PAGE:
1.6 How can manganese affect children?

Adverse health effects have also been observed in children who cannot get rid of extra manganese from their body,
such as children whose livers do not function properly. These effects include a lack of control over movements in their
arms and legs, a tendency to overbalance when walking, and uncontrollable shaking in their arms and hands. In addition
to children with problems removing excess manganese from their bodies, some, but not all, children who must have
liquid-form nutrition injected into their veins, called total parenteral nutrition (TPN), have also shown these effects. In the
cases involving liquid diets, the children had no control over the foods they ate, and there may have been too much
manganese in the liquid food. These same effects have been observed in adults with similar liver conditions or on liquid
diets. More serious health effects are typically observed only in people who have inhaled manganese in a work
environment for many years. These occupational environments tend to have manganese levels that are much higher
than the typical environment (10–70 nanograms/m³ in urban areas with no significant sources of manganese). The
severe and permanent neurological effects and mood swings that might be anticipated from occupational studies of
adults have not been reported in children. Workers who have been overexposed to manganese particles in the air have
suffered wild mood swings, uncontrollable laughter or crying at inappropriate times, and abnormal facial expressions
(stiff with grimacing or blank with no expression). Similar effects have also been seen in monkeys who have been
injected with low levels of manganese for only a few days. These serious effects of manganese overexposure might be
expected in children who have been exposed to high concentrations of manganese for extended periods, although it is
not known for sure. The levels of manganese children would have to breathe or eat before they showed these effects is
not known.

Limited information suggests that higher-than-usual amounts of manganese can cause birth defects. One study in
humans suggests that high levels of exposure to environmental manganese (in the soil, water, air, or food) might
increase the chances of birth defects. However, it is not possible to reach a conclusion from this study because other
factors were present that may have caused the birth defects. Studies involving animals exposed to manganese in air are
limited. One study in animals shows that exposure of pregnant females to high levels of manganese in air resulted in
decreased body weight in the pups. Other studies investigating birth defects have used different exposure methods.
One study that involved exposing pregnant rats and their offspring to manganese in drinking water (over 21,000 times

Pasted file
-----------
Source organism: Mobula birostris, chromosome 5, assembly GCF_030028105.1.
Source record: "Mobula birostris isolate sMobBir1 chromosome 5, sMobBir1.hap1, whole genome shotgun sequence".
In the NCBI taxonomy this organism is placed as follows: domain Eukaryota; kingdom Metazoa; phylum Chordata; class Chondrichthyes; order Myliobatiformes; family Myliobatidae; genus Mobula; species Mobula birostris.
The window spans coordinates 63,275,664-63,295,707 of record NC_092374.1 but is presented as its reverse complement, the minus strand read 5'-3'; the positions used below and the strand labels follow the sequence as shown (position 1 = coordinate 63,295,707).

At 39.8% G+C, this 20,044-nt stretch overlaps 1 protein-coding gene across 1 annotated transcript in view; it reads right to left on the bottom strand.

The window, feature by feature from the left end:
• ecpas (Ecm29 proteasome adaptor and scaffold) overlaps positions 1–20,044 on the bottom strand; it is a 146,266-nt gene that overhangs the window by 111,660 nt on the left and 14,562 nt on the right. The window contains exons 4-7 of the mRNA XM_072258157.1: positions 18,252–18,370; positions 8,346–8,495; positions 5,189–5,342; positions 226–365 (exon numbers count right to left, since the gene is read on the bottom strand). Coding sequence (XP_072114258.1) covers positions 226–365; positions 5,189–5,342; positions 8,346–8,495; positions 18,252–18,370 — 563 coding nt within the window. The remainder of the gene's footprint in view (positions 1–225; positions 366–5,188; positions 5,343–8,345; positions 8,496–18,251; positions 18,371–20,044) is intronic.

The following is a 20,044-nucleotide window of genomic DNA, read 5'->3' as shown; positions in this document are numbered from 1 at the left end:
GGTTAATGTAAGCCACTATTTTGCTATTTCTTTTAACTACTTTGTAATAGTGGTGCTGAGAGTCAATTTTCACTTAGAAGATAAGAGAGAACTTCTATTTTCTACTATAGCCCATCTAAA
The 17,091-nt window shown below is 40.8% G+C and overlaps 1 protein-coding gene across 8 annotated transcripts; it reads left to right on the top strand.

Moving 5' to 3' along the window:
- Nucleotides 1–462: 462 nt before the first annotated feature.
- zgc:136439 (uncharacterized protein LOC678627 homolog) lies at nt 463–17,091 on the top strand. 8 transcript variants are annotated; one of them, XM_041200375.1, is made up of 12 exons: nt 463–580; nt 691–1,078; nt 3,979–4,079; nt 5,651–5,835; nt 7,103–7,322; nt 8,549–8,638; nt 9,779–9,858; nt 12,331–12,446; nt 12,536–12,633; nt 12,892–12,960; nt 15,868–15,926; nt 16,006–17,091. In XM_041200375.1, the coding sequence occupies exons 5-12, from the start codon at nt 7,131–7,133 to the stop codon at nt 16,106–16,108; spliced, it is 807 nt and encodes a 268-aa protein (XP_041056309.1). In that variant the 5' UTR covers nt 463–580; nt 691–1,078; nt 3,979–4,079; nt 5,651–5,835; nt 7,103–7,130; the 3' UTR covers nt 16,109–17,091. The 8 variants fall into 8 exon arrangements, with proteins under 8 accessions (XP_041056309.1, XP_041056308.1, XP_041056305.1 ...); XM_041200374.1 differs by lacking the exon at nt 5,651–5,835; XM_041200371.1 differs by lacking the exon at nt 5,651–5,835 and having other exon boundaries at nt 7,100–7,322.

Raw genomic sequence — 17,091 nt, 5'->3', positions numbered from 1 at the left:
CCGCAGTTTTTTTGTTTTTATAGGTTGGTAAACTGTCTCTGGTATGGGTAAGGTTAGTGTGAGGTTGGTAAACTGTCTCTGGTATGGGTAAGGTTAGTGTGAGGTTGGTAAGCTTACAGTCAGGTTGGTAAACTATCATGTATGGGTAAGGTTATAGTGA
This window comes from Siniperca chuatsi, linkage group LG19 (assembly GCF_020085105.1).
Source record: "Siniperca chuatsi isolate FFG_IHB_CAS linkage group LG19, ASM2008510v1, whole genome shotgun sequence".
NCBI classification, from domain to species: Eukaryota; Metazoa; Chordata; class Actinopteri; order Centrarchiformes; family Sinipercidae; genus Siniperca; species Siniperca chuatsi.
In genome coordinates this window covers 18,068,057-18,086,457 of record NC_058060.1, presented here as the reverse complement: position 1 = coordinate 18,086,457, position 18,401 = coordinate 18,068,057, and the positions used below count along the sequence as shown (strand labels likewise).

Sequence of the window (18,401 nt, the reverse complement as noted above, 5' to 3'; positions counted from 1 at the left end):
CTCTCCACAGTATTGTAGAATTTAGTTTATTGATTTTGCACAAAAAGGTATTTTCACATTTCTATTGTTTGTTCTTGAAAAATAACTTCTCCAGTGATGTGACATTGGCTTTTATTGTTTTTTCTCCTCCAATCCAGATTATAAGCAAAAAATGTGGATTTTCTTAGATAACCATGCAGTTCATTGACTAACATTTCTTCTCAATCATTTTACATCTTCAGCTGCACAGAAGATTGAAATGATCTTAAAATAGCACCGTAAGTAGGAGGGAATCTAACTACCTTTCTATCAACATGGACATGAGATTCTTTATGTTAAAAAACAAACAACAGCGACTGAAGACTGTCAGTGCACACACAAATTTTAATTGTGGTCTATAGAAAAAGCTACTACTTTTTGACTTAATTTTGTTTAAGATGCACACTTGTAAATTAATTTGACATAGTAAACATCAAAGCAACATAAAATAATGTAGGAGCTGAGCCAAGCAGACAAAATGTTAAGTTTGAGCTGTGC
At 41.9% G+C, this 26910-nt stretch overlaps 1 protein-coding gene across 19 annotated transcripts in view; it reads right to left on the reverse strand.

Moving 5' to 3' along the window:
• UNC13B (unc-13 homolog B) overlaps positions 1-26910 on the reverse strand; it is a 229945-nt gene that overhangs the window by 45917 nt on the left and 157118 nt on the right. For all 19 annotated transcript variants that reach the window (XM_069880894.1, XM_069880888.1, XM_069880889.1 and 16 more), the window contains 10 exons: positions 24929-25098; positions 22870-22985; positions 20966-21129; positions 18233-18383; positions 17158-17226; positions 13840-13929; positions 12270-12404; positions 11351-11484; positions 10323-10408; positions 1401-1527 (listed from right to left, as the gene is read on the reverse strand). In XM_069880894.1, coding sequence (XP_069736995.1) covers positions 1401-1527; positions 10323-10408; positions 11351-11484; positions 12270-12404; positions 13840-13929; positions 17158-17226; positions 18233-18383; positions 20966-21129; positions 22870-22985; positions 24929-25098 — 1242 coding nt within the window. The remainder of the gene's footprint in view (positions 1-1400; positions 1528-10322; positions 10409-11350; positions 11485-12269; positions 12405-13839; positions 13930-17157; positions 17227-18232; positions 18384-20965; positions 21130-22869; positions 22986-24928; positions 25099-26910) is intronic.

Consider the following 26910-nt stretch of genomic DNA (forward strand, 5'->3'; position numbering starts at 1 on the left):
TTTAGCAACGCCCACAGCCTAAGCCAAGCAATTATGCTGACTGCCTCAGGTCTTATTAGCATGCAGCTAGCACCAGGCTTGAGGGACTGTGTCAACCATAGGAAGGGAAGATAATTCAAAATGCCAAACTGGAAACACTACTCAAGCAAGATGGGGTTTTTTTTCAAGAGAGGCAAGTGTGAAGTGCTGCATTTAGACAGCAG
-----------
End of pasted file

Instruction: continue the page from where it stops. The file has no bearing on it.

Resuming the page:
the amount that is typically recom­mended as safe for people to eat each day) found that the rat pups had a short-lived
decrease in body weight and an increase in activity. Higher concentrations (approximately 37,000 times the
recommended safe amount for humans) of manganese provided in food to animals were associated with decreased
activity, while lower concentrations (approximately 1,100 times the recommended safe amount for humans) given all at
once each day to rodents can cause delays in the growth of reproductive organs, decreased pup weight, mistakes in
skeletal formation, behavioral differences in animals, and changes in the brain.

Other studies in which pregnant animals have been injected with manganese show that negative effects can be seen in
unborn pups. These studies have reported delays in formation of skeletal bones and internal organs, suggesting that
the skeletal system is a target for birth defects caused by manganese. However, except when manganese is
administered via a liquid form of nutrition injected into their veins, humans are not exposed to manganese through

Because manganese is a normal part of the human body, it is always present in the tissues and bloodstream of the
mother; in addition, it can cross the placenta and enter an unborn baby. Manganese has been measured in plasma from
the umbilical cord blood of premature and full_term babies, as well as in the blood of their mothers. The concentrations
of manganese found in full_term babies were slightly higher than the concentrations found in premature babies, though
these levels were not significantly different. Also, manganese levels in the livers of pregnant rats were much higher than
those in non-pregnant rats, and the manganese levels in their unborn pups were higher than usual. Although the few
available animal studies indicate that excess manganese interferes with normal development of the fetus, the relevance
of these studies to humans is not known. There is no information available on the effects in pregnant women from
exposure to excess levels of manganese in air, food, or water.

Manganese is necessary for proper nutrition for a rapidly growing infant. The element is present in breast milk at
approximately 4–10 µg/L, an amount that appears to be adequate for a nursing baby. Studies show that infant formulas
contain more manganese than breast milk, but that infants absorb the same proportion of manganese from infant
formulas, cow's milk, and breast milk. However, because cow milk formulas and soy formulas contain much larger
amounts of manganese than breast milk, infants who are fed these formulas ingest much higher amounts of manganese
than breast-fed infants. Whether these higher amounts of manganese are unhealthy for the infant is unknown.